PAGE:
When customers are looking to build a new data centre, they often lose sight of the operational aspects of the facility. ‘Design for operation’ is an approach which focuses on the long term running of the facility when considering the initial design and one that we, as an industry, should be championing. Richard Clifford, Data Centre Consultant at Keysource explains.
Whilst there are some good standards in our industry around data centre design including the Uptime Institute’s established Tier system, there is very little guidance in the market around the actual operation of a facility. The Uptime Institute have introduced their Management & Operations (M&O) Stamp of Approval but it is relatively new and is not compelling for consultants and specialist contractors who are not involved in the ongoing management of the data centre. This means that organisations need to manage their risk carefully or they may end up with an expensive facility that is expensive to run and not fit for purpose.
The data centre design tenders and contracts we’ve seen rarely reference any kind of operational or FM standards and I would go as far to say that in many cases they are not considered at all. This can be for a number of reasons, the main one being that often the team that is tendering and procuring the data centre design is not the one that will be responsible for operating and maintaining it and these teams have not been consulted.
Having over 30 years of experience designing, building and then operating data centres and other businesses critical facilities, we always encourage different stakeholders, both internal and external, to be part of the process from the outset, as we feel that this delivers the best results. This early engagement is key as not having all the stakeholders involved may mean that the team fails to consider the design implications on the maintenance requirements, Total Cost of Ownership or understand the risks around downtime as they often don’t have a specialist subject knowledge. This can be a key challenge for public sector organisations or SMEs where cost is the key driver and in-house resources are scarce.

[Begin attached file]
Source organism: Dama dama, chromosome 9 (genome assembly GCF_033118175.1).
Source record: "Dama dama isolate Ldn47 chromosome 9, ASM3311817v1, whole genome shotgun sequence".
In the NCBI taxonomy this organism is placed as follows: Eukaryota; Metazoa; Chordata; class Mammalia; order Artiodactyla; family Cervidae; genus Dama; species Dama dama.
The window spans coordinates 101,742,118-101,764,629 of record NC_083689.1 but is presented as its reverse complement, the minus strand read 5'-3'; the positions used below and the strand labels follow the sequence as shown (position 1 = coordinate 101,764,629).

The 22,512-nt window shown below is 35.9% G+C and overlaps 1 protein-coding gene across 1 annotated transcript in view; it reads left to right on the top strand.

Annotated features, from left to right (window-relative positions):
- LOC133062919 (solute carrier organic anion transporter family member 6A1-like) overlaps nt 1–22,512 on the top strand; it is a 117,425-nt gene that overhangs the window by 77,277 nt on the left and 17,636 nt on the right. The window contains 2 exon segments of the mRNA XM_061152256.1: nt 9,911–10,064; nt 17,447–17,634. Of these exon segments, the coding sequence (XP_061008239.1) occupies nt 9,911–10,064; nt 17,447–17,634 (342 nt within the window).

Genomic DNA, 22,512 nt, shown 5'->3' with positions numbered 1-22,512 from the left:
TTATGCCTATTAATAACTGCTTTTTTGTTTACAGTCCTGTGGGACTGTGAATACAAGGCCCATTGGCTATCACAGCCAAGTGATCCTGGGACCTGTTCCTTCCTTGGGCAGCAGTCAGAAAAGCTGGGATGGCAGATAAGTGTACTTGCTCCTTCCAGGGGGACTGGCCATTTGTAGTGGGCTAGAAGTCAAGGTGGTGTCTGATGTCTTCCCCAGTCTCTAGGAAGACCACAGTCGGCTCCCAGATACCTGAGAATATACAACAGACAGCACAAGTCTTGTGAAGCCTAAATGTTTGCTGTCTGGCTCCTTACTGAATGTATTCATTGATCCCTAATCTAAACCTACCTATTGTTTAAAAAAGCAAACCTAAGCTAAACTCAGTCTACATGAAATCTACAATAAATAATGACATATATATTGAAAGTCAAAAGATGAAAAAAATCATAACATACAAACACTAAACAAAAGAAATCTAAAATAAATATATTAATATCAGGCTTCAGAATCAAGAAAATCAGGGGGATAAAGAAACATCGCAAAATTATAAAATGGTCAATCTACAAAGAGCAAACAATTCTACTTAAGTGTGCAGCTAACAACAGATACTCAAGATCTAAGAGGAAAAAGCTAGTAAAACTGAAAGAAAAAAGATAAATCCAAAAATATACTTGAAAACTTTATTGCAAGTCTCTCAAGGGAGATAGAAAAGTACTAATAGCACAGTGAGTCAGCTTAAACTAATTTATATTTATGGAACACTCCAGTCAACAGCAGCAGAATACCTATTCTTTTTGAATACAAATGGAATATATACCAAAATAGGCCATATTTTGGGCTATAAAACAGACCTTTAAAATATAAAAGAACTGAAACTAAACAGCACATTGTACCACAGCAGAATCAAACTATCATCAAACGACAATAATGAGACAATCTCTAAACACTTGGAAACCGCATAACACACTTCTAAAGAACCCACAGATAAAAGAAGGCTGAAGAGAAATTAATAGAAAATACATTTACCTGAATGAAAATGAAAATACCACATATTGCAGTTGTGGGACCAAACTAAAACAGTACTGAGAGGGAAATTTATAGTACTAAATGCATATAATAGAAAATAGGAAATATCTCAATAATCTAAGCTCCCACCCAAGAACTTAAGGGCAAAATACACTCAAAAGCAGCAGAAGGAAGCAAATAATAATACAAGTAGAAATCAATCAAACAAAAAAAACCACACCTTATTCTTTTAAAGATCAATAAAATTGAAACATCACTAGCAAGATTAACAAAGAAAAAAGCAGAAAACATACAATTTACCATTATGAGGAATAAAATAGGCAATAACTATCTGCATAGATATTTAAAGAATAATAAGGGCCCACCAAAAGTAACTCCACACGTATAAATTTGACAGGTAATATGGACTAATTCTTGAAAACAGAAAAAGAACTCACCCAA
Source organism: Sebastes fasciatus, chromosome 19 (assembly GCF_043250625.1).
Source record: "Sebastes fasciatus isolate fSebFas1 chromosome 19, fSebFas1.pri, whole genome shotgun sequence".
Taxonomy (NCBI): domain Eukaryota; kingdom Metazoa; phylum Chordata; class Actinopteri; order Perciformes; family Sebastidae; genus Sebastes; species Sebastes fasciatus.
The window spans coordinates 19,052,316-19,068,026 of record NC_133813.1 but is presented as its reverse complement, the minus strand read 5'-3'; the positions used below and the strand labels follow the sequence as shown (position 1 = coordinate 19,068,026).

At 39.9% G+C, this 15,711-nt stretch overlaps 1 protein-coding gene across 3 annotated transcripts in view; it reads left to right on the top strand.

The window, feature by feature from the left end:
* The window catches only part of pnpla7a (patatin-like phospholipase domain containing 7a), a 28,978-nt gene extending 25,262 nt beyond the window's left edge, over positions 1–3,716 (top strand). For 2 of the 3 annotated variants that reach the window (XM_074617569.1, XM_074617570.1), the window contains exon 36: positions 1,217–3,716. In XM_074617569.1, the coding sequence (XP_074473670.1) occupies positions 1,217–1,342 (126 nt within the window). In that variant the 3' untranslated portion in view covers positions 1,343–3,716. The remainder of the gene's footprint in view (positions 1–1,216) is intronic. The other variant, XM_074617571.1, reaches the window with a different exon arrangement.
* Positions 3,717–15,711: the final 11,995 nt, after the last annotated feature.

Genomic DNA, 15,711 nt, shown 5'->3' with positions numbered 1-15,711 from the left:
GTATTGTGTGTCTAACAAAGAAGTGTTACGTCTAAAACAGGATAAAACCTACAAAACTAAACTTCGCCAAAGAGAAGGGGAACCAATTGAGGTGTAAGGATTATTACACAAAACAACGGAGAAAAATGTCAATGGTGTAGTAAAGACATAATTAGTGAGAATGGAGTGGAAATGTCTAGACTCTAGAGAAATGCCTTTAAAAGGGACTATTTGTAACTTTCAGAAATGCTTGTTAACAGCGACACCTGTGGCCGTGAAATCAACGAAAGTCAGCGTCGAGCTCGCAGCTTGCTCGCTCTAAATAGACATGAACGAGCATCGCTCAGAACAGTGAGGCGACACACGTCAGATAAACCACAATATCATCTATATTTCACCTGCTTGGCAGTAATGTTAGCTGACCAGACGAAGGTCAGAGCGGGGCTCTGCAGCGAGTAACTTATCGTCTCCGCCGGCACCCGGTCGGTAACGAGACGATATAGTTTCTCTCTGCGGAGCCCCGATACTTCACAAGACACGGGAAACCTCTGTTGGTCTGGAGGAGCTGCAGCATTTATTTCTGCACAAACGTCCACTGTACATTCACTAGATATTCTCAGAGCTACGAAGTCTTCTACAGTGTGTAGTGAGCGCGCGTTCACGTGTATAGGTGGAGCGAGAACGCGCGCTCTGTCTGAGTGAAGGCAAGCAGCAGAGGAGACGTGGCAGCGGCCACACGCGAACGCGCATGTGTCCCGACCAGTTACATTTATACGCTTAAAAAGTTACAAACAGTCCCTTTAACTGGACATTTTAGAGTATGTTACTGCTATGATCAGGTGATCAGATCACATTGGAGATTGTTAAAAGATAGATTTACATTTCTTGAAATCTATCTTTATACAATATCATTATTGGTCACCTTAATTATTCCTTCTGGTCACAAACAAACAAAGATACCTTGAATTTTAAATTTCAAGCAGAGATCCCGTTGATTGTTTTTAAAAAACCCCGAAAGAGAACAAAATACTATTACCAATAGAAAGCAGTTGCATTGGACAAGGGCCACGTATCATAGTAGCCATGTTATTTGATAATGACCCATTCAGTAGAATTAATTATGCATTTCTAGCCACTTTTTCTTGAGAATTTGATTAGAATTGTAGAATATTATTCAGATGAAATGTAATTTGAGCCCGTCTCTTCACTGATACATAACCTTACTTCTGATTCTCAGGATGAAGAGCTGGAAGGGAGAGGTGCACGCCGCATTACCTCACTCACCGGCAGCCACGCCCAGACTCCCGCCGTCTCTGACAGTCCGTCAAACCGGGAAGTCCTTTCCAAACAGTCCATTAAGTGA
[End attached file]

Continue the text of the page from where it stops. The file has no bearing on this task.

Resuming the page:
The importance of this cannot be overstated and companies need to ask themselves operational questions, such as whether the design can continue to support the critical business services under maintenance conditions and how the maintenance will be undertaken? Can the design help to streamline the ongoing operation of the facility reducing risk and cost? For example does work need to be delivered out of hours, or can it be done during normal working hours thereby reducing servicing costs.
The design and build team may not understand the resilience factors but the FM teams will know that the data centre cannot be taken offline, and that concurrent maintainability should be considered as part of the solution.
As an industry we need to put more of a focus on ensuring that data centres are ‘designed for operation’ and the team responsible for maintaining and running the facility is engaged from the outset.
Bringing together multiple stakeholders is always a challenge and it will need the industry to work together and be more open and engaging to share best practice and insight. We should remember that the life of the data centre could be up to 25+ years and by taking a little more time in the early stages organisations can ensure that the design will meet their requirements operationally and provide the best value for money at the lowest risk
Originally published by Digitalisation Word